For those of you who don’t know the guy above, James frequents the evening classes. He also runs the CrossFit related site Work Hard, Work Harder. Earlier this year, James approached Ruth and told her he wanted to start on a dedicated strength program. Although the Powerlifting Club was deactivated at the old gym due to time and space constraints, she pointed him in my direction and made him commit to staying the course for a full three months. I would have liked to get him to enter a meet, but that didn’t exactly work out this time around. Many of you have noticed and commented on James’ progress and have had some questions, so I sat down with James for a quick Q&A session.
Me: What made you decide to go for a strength cycle?
James: [When I started CrossFit] I’d picked up a lot of the gymnastics stuff pretty quickly. I mean I got muscle ups and I was able to string them together. My running wasn’t bad. But any time we did a metcon where you’d put a decently heavy bar in front of me, I’d notice that I was much less proficient than everyone else. Especially some of the bigger guys, like Jake or Brian, or other people that had better technique or anything like that. I couldn’t keep up with them any more once you put anything heavy in front of me, outside of deadlifts. So I knew I had strength issues, more than anything else.
M: So your main goal was to get stronger for the metcons themselves?
J: Actually yeah. Well that was kind of how I noticed it. If I had to list all the ten things I was worst at, squat was probably one of them — or anything like cleans or snatches. Everything seemed to fall under the strength category.
M: As far as getting ready to begin, did you make any lifestyle changes to get prepared?
J: [laughs] Not really. I mean I don’t do a lot of the healthiest things outside of the gym. I don’t eat paleo — not even a little bit. I’ve never really eaten healthy in my life.
More of this interview after the jump…
I’m a proponent of not sleeping, like I feel it’s not a productive thing to do. So that was another thing that I would eventually have to change. I tried to practice doing that stuff, but until I actually started the strength program there wasn’t any prep work. Aside from the first week, where we set my starting weights, didn’t do any metcons and prepared myself for the coming three months.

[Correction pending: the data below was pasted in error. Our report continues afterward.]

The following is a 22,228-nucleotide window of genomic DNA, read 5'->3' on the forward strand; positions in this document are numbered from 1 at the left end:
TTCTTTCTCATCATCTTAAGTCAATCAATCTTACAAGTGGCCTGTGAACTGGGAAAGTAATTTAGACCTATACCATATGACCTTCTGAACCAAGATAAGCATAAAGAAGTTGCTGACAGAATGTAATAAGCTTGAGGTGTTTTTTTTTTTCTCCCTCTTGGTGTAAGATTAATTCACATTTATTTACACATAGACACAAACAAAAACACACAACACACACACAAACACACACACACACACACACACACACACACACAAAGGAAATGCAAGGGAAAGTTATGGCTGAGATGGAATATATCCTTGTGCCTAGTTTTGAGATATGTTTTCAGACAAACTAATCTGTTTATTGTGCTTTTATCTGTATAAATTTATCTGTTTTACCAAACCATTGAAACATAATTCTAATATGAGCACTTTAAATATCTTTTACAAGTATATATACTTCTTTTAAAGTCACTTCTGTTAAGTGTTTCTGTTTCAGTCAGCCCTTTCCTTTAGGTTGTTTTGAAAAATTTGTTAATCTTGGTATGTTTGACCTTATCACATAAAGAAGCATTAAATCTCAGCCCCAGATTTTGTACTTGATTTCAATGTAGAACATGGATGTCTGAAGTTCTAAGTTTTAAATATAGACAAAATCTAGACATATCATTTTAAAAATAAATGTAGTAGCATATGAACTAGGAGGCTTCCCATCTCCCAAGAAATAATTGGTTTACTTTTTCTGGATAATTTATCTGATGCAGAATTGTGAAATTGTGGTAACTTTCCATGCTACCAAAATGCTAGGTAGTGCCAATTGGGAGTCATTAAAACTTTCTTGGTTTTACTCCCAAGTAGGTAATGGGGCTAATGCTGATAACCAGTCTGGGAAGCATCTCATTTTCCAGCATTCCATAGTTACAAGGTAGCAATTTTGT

M: Since you mentioned food, what exactly did you eat during the program?
J: It was the seefood diet, as in S-E-E. At first, I tried to keep to more “paleo” carb sources like white rice or sweet potatoes. That didn’t really work out. That’s partially because no one in my family, including my wife, eats healthy. I mean I was having ice cream and pizza. The main thing for me was to just continuously eat a lot. I started reading a blog, Lift Big Eat Big. They were proposing to eat anything, eat everything. Every once in a while, you know, don’t be afraid to have a stack of 6 pancakes. Just to eat a lot. The point being, you want to eat past the point of feeling full. That was the toughest part, between working a lot and things like that, you sometimes forget to eat. You want to make sure that when you do eat, eat a lot and try to put all kinds of snacks and food in front of you and I found that helped me. I think other more disciplined people would do a better job with their food intake and maybe get better results out of it, but for me it was the seefood diet.
M: Were you using protein shakes as well?
J: Oh yeah, I was taking anywhere between 2 and 3, actually. I was having one with breakfast. If I remembered, I would have one with lunch and then I would have another one post-workout. That was kind of just to get another extra 750 calories in me. I was shooting for at least 3000 calories, trying to get towards 4000. That’s tough because I used to normally eat only 2 or 2 1/2. I would have to work in those extra protein shakes to get the extra calories in.
M: Did you find extra demands for mobility work?
J: Yeah, I was doing extra mobility at home. I would come in to the gym up to an hour before I wanted to start my workout and roll, among other things. I personally found my quads and calves got tight, for whatever reason. I learned those were the areas I needed to hit up. Sometimes my lower back and glutes. But you definitely want to allot some time for mobility. I was doing more mobility than I was lifting. I would do mobility every day, where I would only lift Monday/Wednesday/Friday. Tuesday and Thursday were a mental break. It felt great to just come in, do mobility and go home.
M: What was the toughest part of the program?
J: I guess two parts — the first part was tough because you didn’t know quite what you were getting into. Those first 2-3 weeks were almost boring because the weights were so light. You kinda want to push yourself doing other things. so you’ll come in and wish you could do a metcon. That was hard, just staying focused.
But then all of a sudden, you feel yourself string together four perfect squats and you realize what those first 3 weeks were for. You start to feel almost robotic, thinking “Every single squat was the same in that last set. Everything from depth to the timing, the speed was the same. Okay, that’s what a squat should feel like!” So that was the good part. The hardest part mentally was hitting that 300lb milestone.
M: Because it was intimidating?